The United States continues its treaty activities with the Australians, and the Australians carry out bilateral operations with New Zealand. But there is no ANZUS cooperation between Washington and Wellington.
“Mr. Lange wants to have his cake (the nuclear ship ban) and eat it too (retention of the ANZUS treaty),” Cooper said. He accused the government of seeking to enjoy the “luxury of antipodean (opposite side of the Earth) isolation.”
Isolationism is one of the factors cited in the growth of anti-nuclear sentiment here, a belief that New Zealand, far “down under” from the tensions of the Northern Hemisphere, simply wants to deal itself out of the world’s troubles.
But this is a trading nation, highly dependent on its agricultural exports, and few New Zealanders express isolationist views. They are a well-traveled people. Their troops have joined their alliance partners in the major wars of this century, including Vietnam.
Origins of Movement
The origins of the anti-nuclear movement here are varied and complex, but some stand out:
--Blessed with a scenic country, relatively free of industrial pollution, most New Zealanders tilt towards protecting the environment.
In the early 1970s, citizens--mostly middle-class and middle-aged--joined a successful campaign to oppose a smelter’s plan to raise the level of a South Island lake.
“It made them realize that if people pushed hard enough, they could get what they wanted,” said Roderick Alley, a professor of political science at the University of Victoria in Wellington.
The struggle continues. An Auckland art gallery owner, lamenting lumbering operations in the country, referred to the matter last week by saying, “A New Zealand man with a chainsaw in his hands goes a bit mad.”
--The worldwide peace and disarmament movement, particularly during the Vietnam War era, energized the country’s political left. Both major parties remain strongly pro-Western but a small minority of “red raggers” are active among the ruling Laborites, a diplomat said.
And even during the years of National Party rule “peace squadrons” of private vessels disrupted the visits of U.S. Navy ships here.
An earlier Labor government sent a navy frigate to join a “peace flotilla” protesting French testing at Mururoa, more than 3,000 miles northeast of here, in the early 1970s and also joined Australia in taking the issue to the International Court of Justice.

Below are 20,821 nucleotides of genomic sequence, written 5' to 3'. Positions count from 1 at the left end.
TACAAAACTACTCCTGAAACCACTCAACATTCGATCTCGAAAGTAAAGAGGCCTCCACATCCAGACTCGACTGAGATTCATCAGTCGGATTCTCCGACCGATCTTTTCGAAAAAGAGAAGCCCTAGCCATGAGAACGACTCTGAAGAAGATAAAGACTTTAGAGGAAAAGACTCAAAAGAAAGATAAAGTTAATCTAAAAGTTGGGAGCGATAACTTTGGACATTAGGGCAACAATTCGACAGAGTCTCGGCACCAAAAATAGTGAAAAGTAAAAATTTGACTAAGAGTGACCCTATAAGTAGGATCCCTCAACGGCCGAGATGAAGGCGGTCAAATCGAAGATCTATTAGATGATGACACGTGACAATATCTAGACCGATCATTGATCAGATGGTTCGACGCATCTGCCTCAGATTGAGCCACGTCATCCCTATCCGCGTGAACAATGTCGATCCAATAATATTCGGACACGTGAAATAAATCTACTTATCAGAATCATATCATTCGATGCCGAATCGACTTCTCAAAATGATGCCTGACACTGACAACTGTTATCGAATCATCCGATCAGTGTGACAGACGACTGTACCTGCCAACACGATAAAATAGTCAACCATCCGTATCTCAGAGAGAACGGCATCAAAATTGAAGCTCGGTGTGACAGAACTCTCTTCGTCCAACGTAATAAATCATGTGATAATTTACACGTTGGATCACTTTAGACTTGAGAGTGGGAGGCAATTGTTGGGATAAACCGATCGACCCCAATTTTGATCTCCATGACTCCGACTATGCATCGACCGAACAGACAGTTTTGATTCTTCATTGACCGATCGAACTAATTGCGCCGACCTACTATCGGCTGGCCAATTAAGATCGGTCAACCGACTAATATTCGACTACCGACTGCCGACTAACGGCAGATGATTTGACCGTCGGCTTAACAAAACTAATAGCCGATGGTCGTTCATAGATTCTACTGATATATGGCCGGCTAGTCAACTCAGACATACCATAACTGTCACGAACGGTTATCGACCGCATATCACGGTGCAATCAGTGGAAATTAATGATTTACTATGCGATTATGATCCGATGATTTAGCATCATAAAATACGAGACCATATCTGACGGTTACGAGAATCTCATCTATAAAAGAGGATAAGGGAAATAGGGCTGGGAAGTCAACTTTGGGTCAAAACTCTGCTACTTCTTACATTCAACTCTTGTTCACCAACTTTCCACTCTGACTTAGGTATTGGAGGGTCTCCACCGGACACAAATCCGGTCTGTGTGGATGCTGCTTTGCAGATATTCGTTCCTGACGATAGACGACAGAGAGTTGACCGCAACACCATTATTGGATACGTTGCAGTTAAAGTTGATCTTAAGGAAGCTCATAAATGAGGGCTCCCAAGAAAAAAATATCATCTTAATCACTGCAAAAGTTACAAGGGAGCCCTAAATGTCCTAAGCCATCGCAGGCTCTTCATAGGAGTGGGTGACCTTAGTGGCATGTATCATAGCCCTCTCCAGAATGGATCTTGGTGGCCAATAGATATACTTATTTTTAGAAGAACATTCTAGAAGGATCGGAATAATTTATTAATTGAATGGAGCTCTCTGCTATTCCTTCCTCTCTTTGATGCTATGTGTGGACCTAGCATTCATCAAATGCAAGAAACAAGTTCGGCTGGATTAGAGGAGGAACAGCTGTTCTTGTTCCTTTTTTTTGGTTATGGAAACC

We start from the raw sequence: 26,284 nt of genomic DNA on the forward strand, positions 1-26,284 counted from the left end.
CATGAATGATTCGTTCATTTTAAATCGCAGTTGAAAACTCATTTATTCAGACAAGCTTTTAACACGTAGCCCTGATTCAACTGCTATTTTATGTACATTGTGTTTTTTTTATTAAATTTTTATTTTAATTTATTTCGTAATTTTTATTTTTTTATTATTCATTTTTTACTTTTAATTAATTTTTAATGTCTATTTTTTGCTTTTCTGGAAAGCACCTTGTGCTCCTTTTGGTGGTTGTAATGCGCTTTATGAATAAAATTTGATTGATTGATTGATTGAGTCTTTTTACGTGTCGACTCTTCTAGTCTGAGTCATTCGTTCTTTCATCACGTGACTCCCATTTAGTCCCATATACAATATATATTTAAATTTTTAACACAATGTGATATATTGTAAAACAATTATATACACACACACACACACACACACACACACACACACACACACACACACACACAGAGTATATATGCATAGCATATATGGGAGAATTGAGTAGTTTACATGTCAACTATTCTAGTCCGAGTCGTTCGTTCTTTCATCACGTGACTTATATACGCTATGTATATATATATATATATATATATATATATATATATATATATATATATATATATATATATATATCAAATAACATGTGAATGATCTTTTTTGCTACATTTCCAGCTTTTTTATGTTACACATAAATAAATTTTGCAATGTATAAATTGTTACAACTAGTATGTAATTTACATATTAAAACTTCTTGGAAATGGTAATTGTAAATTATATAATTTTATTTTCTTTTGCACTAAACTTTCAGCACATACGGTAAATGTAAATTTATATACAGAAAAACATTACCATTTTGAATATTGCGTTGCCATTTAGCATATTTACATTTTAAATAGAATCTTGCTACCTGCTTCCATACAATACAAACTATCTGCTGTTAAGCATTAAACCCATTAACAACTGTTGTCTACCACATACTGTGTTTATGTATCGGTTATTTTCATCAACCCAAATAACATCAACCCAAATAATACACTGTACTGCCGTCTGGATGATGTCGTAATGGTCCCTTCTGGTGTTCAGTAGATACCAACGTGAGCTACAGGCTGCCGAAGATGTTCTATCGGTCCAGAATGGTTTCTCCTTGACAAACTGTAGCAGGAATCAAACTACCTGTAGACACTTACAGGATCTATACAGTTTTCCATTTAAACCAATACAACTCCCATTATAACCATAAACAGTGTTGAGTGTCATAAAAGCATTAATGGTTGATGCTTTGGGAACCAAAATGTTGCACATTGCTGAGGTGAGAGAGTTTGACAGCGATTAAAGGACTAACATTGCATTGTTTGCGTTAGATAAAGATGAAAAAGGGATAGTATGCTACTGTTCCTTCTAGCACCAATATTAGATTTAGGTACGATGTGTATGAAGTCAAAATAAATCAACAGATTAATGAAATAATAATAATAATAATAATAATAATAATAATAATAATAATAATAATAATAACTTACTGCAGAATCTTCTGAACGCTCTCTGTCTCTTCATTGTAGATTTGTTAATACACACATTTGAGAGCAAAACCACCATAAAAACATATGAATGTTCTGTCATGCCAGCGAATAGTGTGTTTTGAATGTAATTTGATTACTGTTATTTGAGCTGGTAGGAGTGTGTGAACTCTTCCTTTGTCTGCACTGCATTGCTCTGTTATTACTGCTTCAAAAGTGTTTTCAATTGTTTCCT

The French ignored the court proceedings but discontinued atmospheric testing in 1974 and have since conducted only underground tests. According to Greenpeace, there have been 70 French underground blasts to date.
Mitterrand made a surprise visit to the test site late last week, apparently to reaffirm his country’s intention to continue the testing program despite New Zealand’s protests.
--The growing role of women in partisan politics and cause groups has tended to support anti-nuclear sentiment.
“I used to go down in Queen Street to pass out literature, and the women said they’d have to ask their husbands what position to take,” Greenpeace spokesman Shaw said in Auckland. “Now the women run this movement.”
New Zealand women are said to have identified strongly with the recent missile debate in Western Europe, particularly women’s protests against U.S. missiles at Greenham Common in Britain.
--As superpower confrontations continued north of the Equator, New Zealand politicians began to develop a more regional view. Britain’s entry into the European Economic Community in 1973 curtailed New Zealand’s access to the market of its Commonwealth partner, Alley said, and New Zealanders started seeing the future of their trade in terms of Southeast Asia and the Pacific.
In July, New Zealand joined Australia and the small island republics of the South Pacific Forum in declaring a nuclear-free zone opposed to the testing, deployment or manufacture of nuclear weapons in the region but allowing each government to decide for itself whether to allow visits by nuclear ships.
The ANZUS pact dispute on port calls and the French testing issue continue to be the key elements of the anti-nuclear campaigns here.
Two vessels left Auckland this month for the waters off Mururoa to “bear witness” against French testing, and a new Greenpeace flagship has sailed from Europe to join them, replacing the Rainbow Warrior.
Prime Minister Lange, closely watched by the left wing of his party for any policy slippage, is dispatching Deputy Prime Minister Geoffrey Palmer to Washington to see Shultz this week for talks on the ANZUS issue.
‘Trust Me’ Approach
Palmer and Shultz are expected to discuss the Lange formula for resolving the dispute.
In what the New Zealand press calls Lange’s “trust me” approach, the United States would not be asked to confirm or deny that any U.S. warship is carrying nuclear weapons, but the New Zealand government would retain the right to reject a visit based on its independent determination of the ship’s armament. Vessels determined to be nuclear-armed or -propelled would still be barred, which in the American view would continue to leave New Zealand “off the job” as an alliance partner.
Meanwhile, no U.S. Navy ship has called at a New Zealand port since the frigate Wadsworth in the spring of 1984. In the meantime, Alley, the political science professor, noted, “the sky did not fall; the Russians did not arrive with snow on their boots; the Vietnamese did not show up on their bicycles.”